Do you keep a scorecard?
Unfortunately, some couples turn themselves into boxers and boxing judges in their marriage.
They keep a scorecard and give marks for what they do and what their spouses do to find out who is doing more.
Unfortunately, human nature is biased. We tend to maximise what we do and minimise what our partners do. In fact, we tend to remember the good things we do and the bad things our spouses do or what they are expected to do but do not.
A couple of years ago a woman came in for counselling. As soon as she sat down she said ‘maware obonsam’, meaning ‘I have married Satan’! She remembered all the bad things her husband had done in their 10-year marriage.
As a matter of curiosity when she was asked to repeat her story, she said the same things in the same chronological order. She had a scorecard and provided a computer printout!
This lady was then guided to write down the good things her husband had done - from accommodation, car, trips abroad, good fatherhood and housekeeping money.
Her long list then convinced her that contrary to what she claimed, her husband had done a lot for her but she had chosen to look at the weaknesses of her husband and ignored his good side.
Keeping a scorecard
Keeping a scorecard is common even in the best of marriages. You give anything to your spouse and mentally record it, expecting something of equal value in return. You expect your spouse to make you happy and think everything about you is his or her responsibility. You think of what you and your spouse have done in the past and present and begin to debate who has done more. You magnify your contribution and discount what your spouse does.
Anytime you tally up your contribution, you think you are doing more than your spouse. Blame game gives you a feeling of control over your stress and you draw the battle lines. Your spouse feels confused and responds in anger. The one you love who should be your ally now becomes your enemy.
What you must know
No matter how hard you try, you can never balance out your marriage. When you are angry because you think your spouse is not contributing in a way, there may also be something you are neglecting or not doing right. You may be ahead in one thing but behind in others.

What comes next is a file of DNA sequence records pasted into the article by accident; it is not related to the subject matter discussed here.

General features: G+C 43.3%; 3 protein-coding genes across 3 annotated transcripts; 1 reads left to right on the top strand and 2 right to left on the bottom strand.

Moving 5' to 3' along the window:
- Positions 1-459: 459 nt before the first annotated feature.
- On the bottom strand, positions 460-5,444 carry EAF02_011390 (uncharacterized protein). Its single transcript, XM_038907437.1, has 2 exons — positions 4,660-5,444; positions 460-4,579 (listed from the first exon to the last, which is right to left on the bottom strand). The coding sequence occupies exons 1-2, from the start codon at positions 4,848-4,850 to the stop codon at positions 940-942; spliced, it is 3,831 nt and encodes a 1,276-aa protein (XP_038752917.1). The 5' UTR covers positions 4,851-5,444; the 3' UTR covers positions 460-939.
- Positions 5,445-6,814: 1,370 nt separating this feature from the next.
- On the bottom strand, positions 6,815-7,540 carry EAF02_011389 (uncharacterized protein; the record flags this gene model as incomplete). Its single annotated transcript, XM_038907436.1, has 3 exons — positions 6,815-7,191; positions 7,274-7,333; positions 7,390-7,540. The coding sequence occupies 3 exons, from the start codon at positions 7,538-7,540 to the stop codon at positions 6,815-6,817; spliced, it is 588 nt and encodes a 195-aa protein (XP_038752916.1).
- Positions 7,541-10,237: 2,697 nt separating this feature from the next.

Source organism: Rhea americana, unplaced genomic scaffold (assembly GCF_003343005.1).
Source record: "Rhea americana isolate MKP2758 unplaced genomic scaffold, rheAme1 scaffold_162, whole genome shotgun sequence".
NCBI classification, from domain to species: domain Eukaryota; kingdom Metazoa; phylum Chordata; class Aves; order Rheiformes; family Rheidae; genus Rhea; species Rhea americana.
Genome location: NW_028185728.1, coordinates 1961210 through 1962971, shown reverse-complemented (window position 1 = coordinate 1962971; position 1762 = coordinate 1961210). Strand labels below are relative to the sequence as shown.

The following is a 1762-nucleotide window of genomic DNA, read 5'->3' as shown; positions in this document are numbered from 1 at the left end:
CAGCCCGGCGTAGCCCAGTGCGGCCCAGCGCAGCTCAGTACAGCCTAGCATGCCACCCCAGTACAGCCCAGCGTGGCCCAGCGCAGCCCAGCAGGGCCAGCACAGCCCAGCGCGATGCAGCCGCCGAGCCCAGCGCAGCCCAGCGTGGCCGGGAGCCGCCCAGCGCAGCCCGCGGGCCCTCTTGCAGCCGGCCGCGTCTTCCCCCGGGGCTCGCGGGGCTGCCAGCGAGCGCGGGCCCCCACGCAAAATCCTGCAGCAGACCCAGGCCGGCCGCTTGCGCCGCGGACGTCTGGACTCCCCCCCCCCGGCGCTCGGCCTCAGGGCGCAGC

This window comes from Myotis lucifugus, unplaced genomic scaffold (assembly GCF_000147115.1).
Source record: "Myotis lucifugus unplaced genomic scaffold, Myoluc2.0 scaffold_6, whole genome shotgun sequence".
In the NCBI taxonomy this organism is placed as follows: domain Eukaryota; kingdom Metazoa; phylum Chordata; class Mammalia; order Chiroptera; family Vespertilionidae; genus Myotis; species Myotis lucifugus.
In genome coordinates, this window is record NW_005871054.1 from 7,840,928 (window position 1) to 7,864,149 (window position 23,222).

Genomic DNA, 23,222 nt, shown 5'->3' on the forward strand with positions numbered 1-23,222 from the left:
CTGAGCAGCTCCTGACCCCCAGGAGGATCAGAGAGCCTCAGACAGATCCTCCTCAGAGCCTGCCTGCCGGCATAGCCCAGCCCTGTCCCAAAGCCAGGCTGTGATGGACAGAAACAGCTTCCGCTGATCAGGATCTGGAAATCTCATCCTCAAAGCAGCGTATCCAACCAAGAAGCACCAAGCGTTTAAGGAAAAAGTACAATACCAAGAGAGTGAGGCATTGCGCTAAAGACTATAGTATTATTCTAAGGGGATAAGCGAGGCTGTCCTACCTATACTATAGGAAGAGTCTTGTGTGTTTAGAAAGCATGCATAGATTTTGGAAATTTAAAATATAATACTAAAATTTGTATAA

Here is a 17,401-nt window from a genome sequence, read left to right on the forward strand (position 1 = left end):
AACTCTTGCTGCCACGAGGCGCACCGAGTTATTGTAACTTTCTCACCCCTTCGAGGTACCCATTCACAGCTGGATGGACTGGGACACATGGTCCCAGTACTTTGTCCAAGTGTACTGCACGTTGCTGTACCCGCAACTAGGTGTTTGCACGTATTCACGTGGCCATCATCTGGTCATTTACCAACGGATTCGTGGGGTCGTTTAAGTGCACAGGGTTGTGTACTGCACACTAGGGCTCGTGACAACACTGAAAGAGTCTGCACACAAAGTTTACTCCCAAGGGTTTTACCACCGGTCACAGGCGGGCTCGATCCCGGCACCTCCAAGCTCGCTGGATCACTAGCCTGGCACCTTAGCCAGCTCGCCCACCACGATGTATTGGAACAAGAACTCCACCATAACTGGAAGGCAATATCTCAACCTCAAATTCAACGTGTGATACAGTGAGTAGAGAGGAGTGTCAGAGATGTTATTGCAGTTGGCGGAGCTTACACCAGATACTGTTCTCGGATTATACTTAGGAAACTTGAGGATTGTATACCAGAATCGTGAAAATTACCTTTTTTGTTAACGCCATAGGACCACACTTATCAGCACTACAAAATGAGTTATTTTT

There are a lot of seemingly little things you can’t track in your marriage but which may be critical to the health of your marriage. You must also appreciate that everyone scores differently because we have different needs.
What you value may mean little to your spouse. Men must know for example that to women, the little things are the big things. They value affection, companionship and family commitment more than money and expensive gifts. Women must also know that what men also value most is respect.
If you disrespect your man, you disrespect Christ because your husband is the representative of Christ in your marriage and your man will score you poorly no matter how well you do other things.
You can, therefore, never pay back in exact emotional fulfilment what your spouse gives you. Your mathematics will never add.
If you remain resentful and fail to patch up, you see your spouse as your problem. Each time, you think your partner is not doing enough and you tell him or her to do better. You get into a destructive dance and your marriage deteriorates.
Are you keeping a scorecard?
Marriage is not a 50-50 preposition. In fact, it is about injustice. The best way to make your marriage work is to put the focus on you and do your best without counting what your spouse does.
If it should take only one person for your marriage to work, let it be you. Be everything to your spouse. Do your best regardless of what your spouse does. This makes you feel great about who you are. The greater your commitment, the greater satisfaction in your marriage.
Show gratitude for anything your spouse does. Gratitude will help you avoid sarcastic comments, labels and bad body language. Instead, it makes your spouse feel appreciated and motivated to do more for you.
Keeping score is simply a fight over scarcity, but problem solving is how you make mutual decisions and set reasonable expectations.
Prioritise your tasks in your home and support each other to create abundance in your marriage. Each day, think of what you can do to make your marriage better irrespective of what your spouse does.
Love your spouse with your whole heart, body and mind. True love costs and you pay the price by the unconditional sacrifices you make. True love never fails (1 Cor. 13:8).
Love is more than a scorecard because true love does not keep record of wrongs. Your marriage grows when you stop keeping scores. Love does not keep record of wrongs.
Always remember that if God kept record of your sins, you can never stand. Each day, bear with each other and forgive whatever grievances you may hold against each other and forgive as the Lord forgave you.
Pray without ceasing that God gives you grace to be a faithful servant in His holy ministry of marriage. Let Jesus who subjected himself to scourging, crowning with thorns, being paraded through the streets in disgrace and enduring every injustice for our sake be your model of unconditional love.
The secret of a happy marriage is simple - do your all in your marriage without keeping scores.